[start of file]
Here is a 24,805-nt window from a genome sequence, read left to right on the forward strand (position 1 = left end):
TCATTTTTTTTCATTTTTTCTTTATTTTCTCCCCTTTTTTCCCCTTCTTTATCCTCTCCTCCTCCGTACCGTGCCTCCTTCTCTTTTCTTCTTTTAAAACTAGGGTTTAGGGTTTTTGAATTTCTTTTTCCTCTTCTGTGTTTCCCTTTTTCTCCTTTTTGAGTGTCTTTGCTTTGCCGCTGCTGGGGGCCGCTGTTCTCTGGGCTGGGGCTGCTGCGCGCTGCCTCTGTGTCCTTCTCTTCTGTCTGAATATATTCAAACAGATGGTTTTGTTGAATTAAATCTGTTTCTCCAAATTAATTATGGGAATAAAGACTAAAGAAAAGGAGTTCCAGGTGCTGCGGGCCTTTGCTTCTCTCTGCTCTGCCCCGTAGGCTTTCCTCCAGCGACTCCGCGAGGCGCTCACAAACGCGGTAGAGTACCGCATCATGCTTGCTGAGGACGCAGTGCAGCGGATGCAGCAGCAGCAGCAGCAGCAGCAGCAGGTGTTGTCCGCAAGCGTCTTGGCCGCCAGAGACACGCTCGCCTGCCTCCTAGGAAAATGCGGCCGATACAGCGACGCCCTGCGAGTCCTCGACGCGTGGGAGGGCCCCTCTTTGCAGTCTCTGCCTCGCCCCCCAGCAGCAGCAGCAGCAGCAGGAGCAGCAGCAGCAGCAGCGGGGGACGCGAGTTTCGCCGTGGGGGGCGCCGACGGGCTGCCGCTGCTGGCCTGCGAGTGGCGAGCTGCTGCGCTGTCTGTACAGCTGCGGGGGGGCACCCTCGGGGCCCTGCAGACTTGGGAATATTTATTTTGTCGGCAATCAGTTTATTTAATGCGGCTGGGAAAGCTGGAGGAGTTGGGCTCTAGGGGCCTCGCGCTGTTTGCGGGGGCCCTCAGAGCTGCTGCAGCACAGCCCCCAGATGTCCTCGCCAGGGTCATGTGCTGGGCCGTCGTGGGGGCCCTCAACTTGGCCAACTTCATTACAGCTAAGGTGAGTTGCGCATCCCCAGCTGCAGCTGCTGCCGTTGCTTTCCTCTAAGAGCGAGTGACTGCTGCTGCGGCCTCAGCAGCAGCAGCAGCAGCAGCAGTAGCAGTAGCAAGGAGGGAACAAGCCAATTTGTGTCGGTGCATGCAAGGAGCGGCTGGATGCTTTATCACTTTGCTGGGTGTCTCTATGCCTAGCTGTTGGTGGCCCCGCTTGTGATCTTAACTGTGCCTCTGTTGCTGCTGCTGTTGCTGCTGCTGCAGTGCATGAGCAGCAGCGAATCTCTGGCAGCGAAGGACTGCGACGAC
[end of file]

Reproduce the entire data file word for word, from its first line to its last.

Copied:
Here is a 24,805-nt window from a genome sequence, read left to right on the forward strand (position 1 = left end):
TCATTTTTTTTCATTTTTTCTTTATTTTCTCCCCTTTTTTCCCCTTCTTTATCCTCTCCTCCTCCGTACCGTGCCTCCTTCTCTTTTCTTCTTTTAAAACTAGGGTTTAGGGTTTTTGAATTTCTTTTTCCTCTTCTGTGTTTCCCTTTTTCTCCTTTTTGAGTGTCTTTGCTTTGCCGCTGCTGGGGGCCGCTGTTCTCTGGGCTGGGGCTGCTGCGCGCTGCCTCTGTGTCCTTCTCTTCTGTCTGAATATATTCAAACAGATGGTTTTGTTGAATTAAATCTGTTTCTCCAAATTAATTATGGGAATAAAGACTAAAGAAAAGGAGTTCCAGGTGCTGCGGGCCTTTGCTTCTCTCTGCTCTGCCCCGTAGGCTTTCCTCCAGCGACTCCGCGAGGCGCTCACAAACGCGGTAGAGTACCGCATCATGCTTGCTGAGGACGCAGTGCAGCGGATGCAGCAGCAGCAGCAGCAGCAGCAGCAGGTGTTGTCCGCAAGCGTCTTGGCCGCCAGAGACACGCTCGCCTGCCTCCTAGGAAAATGCGGCCGATACAGCGACGCCCTGCGAGTCCTCGACGCGTGGGAGGGCCCCTCTTTGCAGTCTCTGCCTCGCCCCCCAGCAGCAGCAGCAGCAGCAGGAGCAGCAGCAGCAGCAGCGGGGGACGCGAGTTTCGCCGTGGGGGGCGCCGACGGGCTGCCGCTGCTGGCCTGCGAGTGGCGAGCTGCTGCGCTGTCTGTACAGCTGCGGGGGGGCACCCTCGGGGCCCTGCAGACTTGGGAATATTTATTTTGTCGGCAATCAGTTTATTTAATGCGGCTGGGAAAGCTGGAGGAGTTGGGCTCTAGGGGCCTCGCGCTGTTTGCGGGGGCCCTCAGAGCTGCTGCAGCACAGCCCCCAGATGTCCTCGCCAGGGTCATGTGCTGGGCCGTCGTGGGGGCCCTCAACTTGGCCAACTTCATTACAGCTAAGGTGAGTTGCGCATCCCCAGCTGCAGCTGCTGCCGTTGCTTTCCTCTAAGAGCGAGTGACTGCTGCTGCGGCCTCAGCAGCAGCAGCAGCAGCAGCAGTAGCAGTAGCAAGGAGGGAACAAGCCAATTTGTGTCGGTGCATGCAAGGAGCGGCTGGATGCTTTATCACTTTGCTGGGTGTCTCTATGCCTAGCTGTTGGTGGCCCCGCTTGTGATCTTAACTGTGCCTCTGTTGCTGCTGCTGTTGCTGCTGCTGCAGTGCATGAGCAGCAGCGAATCTCTGGCAGCGAAGGACTGCGACGAC